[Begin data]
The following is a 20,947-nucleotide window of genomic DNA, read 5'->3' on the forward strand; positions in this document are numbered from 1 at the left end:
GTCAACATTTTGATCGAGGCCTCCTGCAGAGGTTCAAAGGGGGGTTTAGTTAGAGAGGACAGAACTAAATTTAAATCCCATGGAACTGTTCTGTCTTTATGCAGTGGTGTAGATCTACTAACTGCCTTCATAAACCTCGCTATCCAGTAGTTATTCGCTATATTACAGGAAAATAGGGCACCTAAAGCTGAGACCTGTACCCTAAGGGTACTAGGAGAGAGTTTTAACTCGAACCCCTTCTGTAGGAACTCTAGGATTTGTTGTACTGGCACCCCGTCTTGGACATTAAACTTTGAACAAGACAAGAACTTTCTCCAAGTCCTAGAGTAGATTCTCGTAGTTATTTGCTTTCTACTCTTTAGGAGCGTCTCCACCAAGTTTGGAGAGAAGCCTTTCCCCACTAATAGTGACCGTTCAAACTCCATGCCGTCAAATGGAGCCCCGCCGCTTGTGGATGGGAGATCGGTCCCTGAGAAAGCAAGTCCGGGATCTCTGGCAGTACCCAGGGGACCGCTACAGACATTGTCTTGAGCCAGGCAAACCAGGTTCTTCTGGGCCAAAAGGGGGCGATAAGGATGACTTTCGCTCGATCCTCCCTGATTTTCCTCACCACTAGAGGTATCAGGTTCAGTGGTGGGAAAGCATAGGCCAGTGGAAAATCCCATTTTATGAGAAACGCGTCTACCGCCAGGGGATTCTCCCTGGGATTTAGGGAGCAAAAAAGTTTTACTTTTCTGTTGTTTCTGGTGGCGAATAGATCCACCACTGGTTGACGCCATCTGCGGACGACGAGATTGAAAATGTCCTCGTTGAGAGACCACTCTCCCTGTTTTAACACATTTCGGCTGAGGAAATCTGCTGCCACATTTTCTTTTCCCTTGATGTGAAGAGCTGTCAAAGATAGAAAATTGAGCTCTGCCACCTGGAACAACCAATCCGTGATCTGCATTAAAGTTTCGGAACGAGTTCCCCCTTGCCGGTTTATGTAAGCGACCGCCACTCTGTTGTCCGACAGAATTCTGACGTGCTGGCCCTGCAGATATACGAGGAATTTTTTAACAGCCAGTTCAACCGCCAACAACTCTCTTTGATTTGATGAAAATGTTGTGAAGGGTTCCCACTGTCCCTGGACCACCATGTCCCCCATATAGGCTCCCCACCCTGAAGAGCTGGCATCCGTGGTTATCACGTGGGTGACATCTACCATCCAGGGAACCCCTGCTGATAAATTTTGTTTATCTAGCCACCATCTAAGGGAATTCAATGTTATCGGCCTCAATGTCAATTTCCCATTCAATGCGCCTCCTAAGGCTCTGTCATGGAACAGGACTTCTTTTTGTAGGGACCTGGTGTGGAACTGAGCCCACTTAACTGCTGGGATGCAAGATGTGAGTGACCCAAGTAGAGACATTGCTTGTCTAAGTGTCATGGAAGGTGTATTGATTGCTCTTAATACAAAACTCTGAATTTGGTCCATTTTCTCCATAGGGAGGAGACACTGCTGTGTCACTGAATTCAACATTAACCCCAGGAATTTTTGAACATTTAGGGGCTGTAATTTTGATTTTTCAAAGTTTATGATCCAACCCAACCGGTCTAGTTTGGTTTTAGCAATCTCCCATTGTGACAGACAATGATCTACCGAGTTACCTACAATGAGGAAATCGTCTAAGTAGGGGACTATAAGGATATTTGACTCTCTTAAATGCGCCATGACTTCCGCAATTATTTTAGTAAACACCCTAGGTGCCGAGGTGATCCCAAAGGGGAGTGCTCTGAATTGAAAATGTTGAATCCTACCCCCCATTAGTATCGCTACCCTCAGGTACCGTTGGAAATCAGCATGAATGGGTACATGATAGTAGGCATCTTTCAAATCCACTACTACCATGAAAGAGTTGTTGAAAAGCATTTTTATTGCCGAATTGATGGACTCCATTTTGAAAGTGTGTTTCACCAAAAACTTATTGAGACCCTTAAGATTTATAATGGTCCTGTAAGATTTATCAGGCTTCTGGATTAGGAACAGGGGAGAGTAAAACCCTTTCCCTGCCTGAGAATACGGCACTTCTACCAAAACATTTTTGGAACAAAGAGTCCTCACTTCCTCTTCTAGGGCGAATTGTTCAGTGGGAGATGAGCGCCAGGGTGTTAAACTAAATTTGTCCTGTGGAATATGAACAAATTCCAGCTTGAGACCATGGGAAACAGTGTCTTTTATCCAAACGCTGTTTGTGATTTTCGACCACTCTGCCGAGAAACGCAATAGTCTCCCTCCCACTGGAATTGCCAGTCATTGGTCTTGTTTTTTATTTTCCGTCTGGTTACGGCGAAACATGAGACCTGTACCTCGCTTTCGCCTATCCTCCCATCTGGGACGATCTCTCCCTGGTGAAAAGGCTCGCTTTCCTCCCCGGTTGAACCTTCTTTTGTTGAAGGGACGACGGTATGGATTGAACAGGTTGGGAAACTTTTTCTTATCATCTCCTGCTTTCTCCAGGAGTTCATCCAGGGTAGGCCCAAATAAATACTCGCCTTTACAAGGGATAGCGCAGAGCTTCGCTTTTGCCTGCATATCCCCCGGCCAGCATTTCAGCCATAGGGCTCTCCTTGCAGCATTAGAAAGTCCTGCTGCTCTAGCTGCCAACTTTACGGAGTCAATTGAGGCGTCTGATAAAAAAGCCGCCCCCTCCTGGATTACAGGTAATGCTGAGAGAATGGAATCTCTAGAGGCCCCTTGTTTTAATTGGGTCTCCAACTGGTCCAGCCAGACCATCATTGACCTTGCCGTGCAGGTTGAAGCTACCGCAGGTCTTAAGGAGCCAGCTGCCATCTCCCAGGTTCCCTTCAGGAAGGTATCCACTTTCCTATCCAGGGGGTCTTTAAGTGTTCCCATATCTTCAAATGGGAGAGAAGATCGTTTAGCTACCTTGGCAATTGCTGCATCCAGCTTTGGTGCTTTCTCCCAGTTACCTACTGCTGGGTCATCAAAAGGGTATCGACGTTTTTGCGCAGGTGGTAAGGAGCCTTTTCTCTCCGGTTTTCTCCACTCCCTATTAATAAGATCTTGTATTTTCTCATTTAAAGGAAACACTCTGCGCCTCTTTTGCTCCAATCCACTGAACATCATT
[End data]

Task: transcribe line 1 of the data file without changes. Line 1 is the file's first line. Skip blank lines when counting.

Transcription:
The following is a 20,947-nucleotide window of genomic DNA, read 5'->3' on the forward strand; positions in this document are numbered from 1 at the left end: